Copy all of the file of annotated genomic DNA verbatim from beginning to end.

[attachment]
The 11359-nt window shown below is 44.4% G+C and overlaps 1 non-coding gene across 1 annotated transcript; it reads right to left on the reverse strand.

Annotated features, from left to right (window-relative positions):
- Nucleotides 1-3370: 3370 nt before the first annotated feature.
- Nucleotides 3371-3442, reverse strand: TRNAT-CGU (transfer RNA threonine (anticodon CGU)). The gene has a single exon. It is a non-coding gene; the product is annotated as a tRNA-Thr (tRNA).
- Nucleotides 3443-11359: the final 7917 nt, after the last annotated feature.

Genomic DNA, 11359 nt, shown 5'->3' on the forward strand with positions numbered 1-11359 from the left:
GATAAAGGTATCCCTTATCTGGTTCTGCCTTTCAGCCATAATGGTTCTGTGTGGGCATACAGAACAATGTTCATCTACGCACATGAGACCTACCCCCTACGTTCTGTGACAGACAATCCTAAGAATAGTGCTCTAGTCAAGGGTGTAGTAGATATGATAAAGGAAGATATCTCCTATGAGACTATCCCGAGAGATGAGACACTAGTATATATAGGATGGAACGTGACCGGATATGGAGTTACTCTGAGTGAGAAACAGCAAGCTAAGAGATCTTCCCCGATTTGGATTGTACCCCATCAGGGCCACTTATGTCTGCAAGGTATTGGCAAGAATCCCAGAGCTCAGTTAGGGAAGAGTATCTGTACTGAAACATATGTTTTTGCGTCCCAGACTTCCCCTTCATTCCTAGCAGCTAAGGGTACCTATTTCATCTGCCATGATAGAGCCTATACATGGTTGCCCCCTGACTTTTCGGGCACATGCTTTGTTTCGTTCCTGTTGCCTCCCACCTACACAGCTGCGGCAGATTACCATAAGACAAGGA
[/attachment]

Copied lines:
The 11359-nt window shown below is 44.4% G+C and overlaps 1 non-coding gene across 1 annotated transcript; it reads right to left on the reverse strand.

Annotated features, from left to right (window-relative positions):
- Nucleotides 1-3370: 3370 nt before the first annotated feature.
- Nucleotides 3371-3442, reverse strand: TRNAT-CGU (transfer RNA threonine (anticodon CGU)). The gene has a single exon. It is a non-coding gene; the product is annotated as a tRNA-Thr (tRNA).
- Nucleotides 3443-11359: the final 7917 nt, after the last annotated feature.

Genomic DNA, 11359 nt, shown 5'->3' on the forward strand with positions numbered 1-11359 from the left:
GATAAAGGTATCCCTTATCTGGTTCTGCCTTTCAGCCATAATGGTTCTGTGTGGGCATACAGAACAATGTTCATCTACGCACATGAGACCTACCCCCTACGTTCTGTGACAGACAATCCTAAGAATAGTGCTCTAGTCAAGGGTGTAGTAGATATGATAAAGGAAGATATCTCCTATGAGACTATCCCGAGAGATGAGACACTAGTATATATAGGATGGAACGTGACCGGATATGGAGTTACTCTGAGTGAGAAACAGCAAGCTAAGAGATCTTCCCCGATTTGGATTGTACCCCATCAGGGCCACTTATGTCTGCAAGGTATTGGCAAGAATCCCAGAGCTCAGTTAGGGAAGAGTATCTGTACTGAAACATATGTTTTTGCGTCCCAGACTTCCCCTTCATTCCTAGCAGCTAAGGGTACCTATTTCATCTGCCATGATAGAGCCTATACATGGTTGCCCCCTGACTTTTCGGGCACATGCTTTGTTTCGTTCCTGTTGCCTCCCACCTACACAGCTGCGGCAGATTACCATAAGACAAGGA